Mahābhārata – Episode 108 – The Final Journey

This article is part 108 of 112 in the series Mahābhārata

After Yudhiṣṭhira heard the tragic tale of the Yādavas from Arjuna, he felt like renouncing everything and setting out on a long voyage. He looked at Arjuna and exclaimed, “Time indeed brings maturity to all animals, it creates balance in all beings; I too am caught in the grip of Time; you too know this very well!”

Arjuna concurred with his brother’s opinion and said, “Oh! Time! Time! Who indeed can escape from it?”

The other three Pāṇḍavas agreed with their brothers. As soon as they decided that they would go away, to immerse themselves in the practice of dharma and austerities, Yudhiṣṭhira called Yuyutsu and crowned him as the king of the Kaurava kingdom; he gave his kingdom to Parīkṣit and installed him on the throne. Then he called Subhadrā and said, “My dear, now onwards it is your grandson who will be emperor; take care of him and also the Yādava emperor Vajra! Don’t let your heart lose to anything that violates dharma!”

They offered jala-tarpaṇa to the departed Yādavas and performed the post-death śrāddha-tarpaṇa rituals, after which they made lavish donations to all their citizens. Then Dharmarāja called Kṛpācārya and asked him to be the tutor for Parīkṣit. He called all the chieftains, leaders, and inhabitants of the towns and informed them about his decision. They pleaded with the Pāṇḍavas thus, “How can this happen? You should not go!”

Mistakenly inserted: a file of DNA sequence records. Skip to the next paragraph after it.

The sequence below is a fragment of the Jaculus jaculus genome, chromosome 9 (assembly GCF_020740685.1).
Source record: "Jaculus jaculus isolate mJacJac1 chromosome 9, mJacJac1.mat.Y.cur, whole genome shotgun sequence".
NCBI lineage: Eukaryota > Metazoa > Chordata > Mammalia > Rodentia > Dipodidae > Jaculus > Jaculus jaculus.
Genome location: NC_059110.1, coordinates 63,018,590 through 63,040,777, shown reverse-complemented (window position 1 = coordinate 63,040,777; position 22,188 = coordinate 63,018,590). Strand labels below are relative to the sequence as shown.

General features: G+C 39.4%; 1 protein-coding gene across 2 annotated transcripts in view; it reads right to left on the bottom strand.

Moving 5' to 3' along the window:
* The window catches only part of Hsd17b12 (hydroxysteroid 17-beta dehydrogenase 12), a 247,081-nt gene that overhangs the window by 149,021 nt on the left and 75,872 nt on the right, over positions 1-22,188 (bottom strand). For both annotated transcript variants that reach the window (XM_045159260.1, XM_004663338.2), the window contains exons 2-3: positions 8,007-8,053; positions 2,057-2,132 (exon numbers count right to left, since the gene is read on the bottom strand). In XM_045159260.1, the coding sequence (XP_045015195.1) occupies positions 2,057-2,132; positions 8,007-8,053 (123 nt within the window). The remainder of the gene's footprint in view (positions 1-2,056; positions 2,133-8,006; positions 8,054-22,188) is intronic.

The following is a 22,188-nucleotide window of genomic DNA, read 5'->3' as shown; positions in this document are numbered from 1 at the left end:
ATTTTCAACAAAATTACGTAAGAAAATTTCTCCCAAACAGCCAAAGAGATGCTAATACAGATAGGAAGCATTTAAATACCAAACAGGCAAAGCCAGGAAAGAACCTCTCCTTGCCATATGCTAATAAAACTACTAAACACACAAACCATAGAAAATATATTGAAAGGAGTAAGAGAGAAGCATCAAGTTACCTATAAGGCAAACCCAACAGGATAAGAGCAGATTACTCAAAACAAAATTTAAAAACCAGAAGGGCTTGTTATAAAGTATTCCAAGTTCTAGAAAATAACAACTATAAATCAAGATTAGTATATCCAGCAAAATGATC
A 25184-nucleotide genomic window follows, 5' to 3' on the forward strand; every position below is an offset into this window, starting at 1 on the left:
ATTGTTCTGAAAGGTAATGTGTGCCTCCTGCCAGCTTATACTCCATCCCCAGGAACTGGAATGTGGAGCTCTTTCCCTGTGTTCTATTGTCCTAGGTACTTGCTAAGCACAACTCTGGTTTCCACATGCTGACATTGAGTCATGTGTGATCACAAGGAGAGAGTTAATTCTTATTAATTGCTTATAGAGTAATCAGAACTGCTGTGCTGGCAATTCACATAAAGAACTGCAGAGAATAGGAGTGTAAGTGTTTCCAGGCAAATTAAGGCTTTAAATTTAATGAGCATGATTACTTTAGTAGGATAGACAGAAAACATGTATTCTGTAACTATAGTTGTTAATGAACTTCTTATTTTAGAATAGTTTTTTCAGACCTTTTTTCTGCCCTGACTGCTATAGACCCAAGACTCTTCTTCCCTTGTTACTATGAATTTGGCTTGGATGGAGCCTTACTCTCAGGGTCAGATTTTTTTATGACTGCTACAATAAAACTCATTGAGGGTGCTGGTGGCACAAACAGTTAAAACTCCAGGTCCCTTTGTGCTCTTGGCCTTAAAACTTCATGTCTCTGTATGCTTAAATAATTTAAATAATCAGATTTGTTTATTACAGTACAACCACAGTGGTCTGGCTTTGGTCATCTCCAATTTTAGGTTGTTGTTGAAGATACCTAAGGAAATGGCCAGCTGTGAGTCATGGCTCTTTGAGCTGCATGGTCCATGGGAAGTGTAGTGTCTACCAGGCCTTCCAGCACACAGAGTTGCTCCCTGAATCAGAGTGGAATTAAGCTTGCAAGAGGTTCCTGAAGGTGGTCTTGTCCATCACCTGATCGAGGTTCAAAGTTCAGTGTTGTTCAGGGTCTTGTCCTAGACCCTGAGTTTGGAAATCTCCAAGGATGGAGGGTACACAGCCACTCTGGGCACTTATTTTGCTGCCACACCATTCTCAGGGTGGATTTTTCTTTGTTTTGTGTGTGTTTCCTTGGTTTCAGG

But he who knew the play of Time, would he agree to it? No.

And so, he removed all the ornaments and jewels he wore on his body as well as his silken raiment and wore clothes made from the bark of trees. His younger brothers and Draupadī did the same. When they set out on their journey, a dog began following them. It would not leave their side even when shooed away. The townsfolk walked with them for a distance and then finally saw them off. Ulūpi drowned herself in the Gaṅgā; Citrāṅgada went back to Maṇalūru. The Pāṇḍavas along with Draupadī went on empty stomachs in an easterly direction. Right at the front walked Dharmarāja; behind him was Bhīma; then Arjuna; followed by Nakula and Sahadeva; and behind them all was Draupadī – thus they walked in a file. The dog began following them assiduously. When we went near the Lauhitya ocean, Agni (the fire Deity) came there and said, “Let Arjuna renounce his Gāṇḍīva here! He has no more use for it. I had brought it from Varuṇa so that I could give it to Arjuna.”

At once Arjuna hurled the Gāṇḍīva and the inexhaustible quiver of arrows into the ocean. They went further and reached the place where the ocean had swallowed the kingdom of Dvāraka and walked northwards in a manner of performing a pradakṣiṇa. After some time, they arrived at the Himalayas. Crossing that, as they walked forward, they arrived at the Vālukārṇava and the Meru mountain.

Deep in yoga, as they began climbing the Meru, Draupadī fell down on the ground. Looking at that, Bhīma asked his elder brother, “Why brother? Why did Draupadī fall down on the ground? She has done no act of adharma!”

Yudhiṣṭhira said, “She displayed partiality; she was extremely partial towards Arjuna! This is a result of that!” Without casting even a glance at her, he walked on with a serene mind.